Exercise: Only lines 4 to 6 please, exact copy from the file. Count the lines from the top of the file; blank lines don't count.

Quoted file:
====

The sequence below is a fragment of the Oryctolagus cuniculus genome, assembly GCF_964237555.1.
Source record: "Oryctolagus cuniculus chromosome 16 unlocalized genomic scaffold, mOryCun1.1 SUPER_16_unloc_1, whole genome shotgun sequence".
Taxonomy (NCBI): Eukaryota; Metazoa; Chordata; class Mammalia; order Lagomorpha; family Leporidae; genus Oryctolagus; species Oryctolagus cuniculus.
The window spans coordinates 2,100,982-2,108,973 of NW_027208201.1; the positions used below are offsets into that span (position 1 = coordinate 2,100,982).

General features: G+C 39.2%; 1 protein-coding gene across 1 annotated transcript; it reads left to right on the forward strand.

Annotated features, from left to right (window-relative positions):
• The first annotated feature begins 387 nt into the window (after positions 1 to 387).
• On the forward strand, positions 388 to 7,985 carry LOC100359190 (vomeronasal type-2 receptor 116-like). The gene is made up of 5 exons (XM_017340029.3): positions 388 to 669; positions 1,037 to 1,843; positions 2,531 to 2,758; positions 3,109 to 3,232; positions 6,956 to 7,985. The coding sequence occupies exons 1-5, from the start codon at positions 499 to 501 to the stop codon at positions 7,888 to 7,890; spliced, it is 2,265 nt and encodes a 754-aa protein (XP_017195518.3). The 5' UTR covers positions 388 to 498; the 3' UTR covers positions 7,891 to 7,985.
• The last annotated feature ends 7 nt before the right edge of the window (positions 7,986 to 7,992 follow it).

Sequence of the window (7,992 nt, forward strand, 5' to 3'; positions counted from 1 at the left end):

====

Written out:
The window spans coordinates 2,100,982-2,108,973 of NW_027208201.1; the positions used below are offsets into that span (position 1 = coordinate 2,100,982).

General features: G+C 39.2%; 1 protein-coding gene across 1 annotated transcript; it reads left to right on the forward strand.

Annotated features, from left to right (window-relative positions):